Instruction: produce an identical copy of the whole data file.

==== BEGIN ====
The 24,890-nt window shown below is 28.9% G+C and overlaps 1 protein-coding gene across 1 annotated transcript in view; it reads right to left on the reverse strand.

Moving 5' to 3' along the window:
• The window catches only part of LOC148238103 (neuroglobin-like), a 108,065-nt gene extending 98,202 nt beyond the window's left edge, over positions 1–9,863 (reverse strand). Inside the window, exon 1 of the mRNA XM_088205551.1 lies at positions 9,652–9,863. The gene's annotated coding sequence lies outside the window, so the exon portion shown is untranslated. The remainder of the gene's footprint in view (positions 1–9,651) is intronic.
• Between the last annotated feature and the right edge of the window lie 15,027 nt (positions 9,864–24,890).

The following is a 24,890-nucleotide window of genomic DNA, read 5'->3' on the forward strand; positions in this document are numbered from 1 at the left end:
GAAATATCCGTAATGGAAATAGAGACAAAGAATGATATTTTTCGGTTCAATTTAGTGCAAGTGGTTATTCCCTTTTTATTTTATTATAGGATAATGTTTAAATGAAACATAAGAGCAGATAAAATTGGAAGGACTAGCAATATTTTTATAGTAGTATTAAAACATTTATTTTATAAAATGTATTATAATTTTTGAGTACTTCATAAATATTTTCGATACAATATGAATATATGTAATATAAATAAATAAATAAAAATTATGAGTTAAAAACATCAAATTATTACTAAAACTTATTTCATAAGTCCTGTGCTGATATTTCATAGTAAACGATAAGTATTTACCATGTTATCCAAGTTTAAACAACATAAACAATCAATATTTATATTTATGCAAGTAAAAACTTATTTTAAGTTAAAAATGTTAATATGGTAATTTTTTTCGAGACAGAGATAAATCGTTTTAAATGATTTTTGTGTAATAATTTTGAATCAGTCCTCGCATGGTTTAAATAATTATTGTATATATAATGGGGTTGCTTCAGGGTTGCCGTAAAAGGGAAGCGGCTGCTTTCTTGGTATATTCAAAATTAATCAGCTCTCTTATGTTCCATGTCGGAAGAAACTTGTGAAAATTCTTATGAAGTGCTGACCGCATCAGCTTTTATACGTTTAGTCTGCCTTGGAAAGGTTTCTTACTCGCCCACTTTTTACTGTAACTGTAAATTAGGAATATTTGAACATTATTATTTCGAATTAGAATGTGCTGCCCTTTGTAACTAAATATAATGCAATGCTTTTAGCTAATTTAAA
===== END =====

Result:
The 24,890-nt window shown below is 28.9% G+C and overlaps 1 protein-coding gene across 1 annotated transcript in view; it reads right to left on the reverse strand.

Moving 5' to 3' along the window:
• The window catches only part of LOC148238103 (neuroglobin-like), a 108,065-nt gene extending 98,202 nt beyond the window's left edge, over positions 1–9,863 (reverse strand). Inside the window, exon 1 of the mRNA XM_088205551.1 lies at positions 9,652–9,863. The gene's annotated coding sequence lies outside the window, so the exon portion shown is untranslated. The remainder of the gene's footprint in view (positions 1–9,651) is intronic.
• Between the last annotated feature and the right edge of the window lie 15,027 nt (positions 9,864–24,890).

The following is a 24,890-nucleotide window of genomic DNA, read 5'->3' on the forward strand; positions in this document are numbered from 1 at the left end:
GAAATATCCGTAATGGAAATAGAGACAAAGAATGATATTTTTCGGTTCAATTTAGTGCAAGTGGTTATTCCCTTTTTATTTTATTATAGGATAATGTTTAAATGAAACATAAGAGCAGATAAAATTGGAAGGACTAGCAATATTTTTATAGTAGTATTAAAACATTTATTTTATAAAATGTATTATAATTTTTGAGTACTTCATAAATATTTTCGATACAATATGAATATATGTAATATAAATAAATAAATAAAAATTATGAGTTAAAAACATCAAATTATTACTAAAACTTATTTCATAAGTCCTGTGCTGATATTTCATAGTAAACGATAAGTATTTACCATGTTATCCAAGTTTAAACAACATAAACAATCAATATTTATATTTATGCAAGTAAAAACTTATTTTAAGTTAAAAATGTTAATATGGTAATTTTTTTCGAGACAGAGATAAATCGTTTTAAATGATTTTTGTGTAATAATTTTGAATCAGTCCTCGCATGGTTTAAATAATTATTGTATATATAATGGGGTTGCTTCAGGGTTGCCGTAAAAGGGAAGCGGCTGCTTTCTTGGTATATTCAAAATTAATCAGCTCTCTTATGTTCCATGTCGGAAGAAACTTGTGAAAATTCTTATGAAGTGCTGACCGCATCAGCTTTTATACGTTTAGTCTGCCTTGGAAAGGTTTCTTACTCGCCCACTTTTTACTGTAACTGTAAATTAGGAATATTTGAACATTATTATTTCGAATTAGAATGTGCTGCCCTTTGTAACTAAATATAATGCAATGCTTTTAGCTAATTTAAA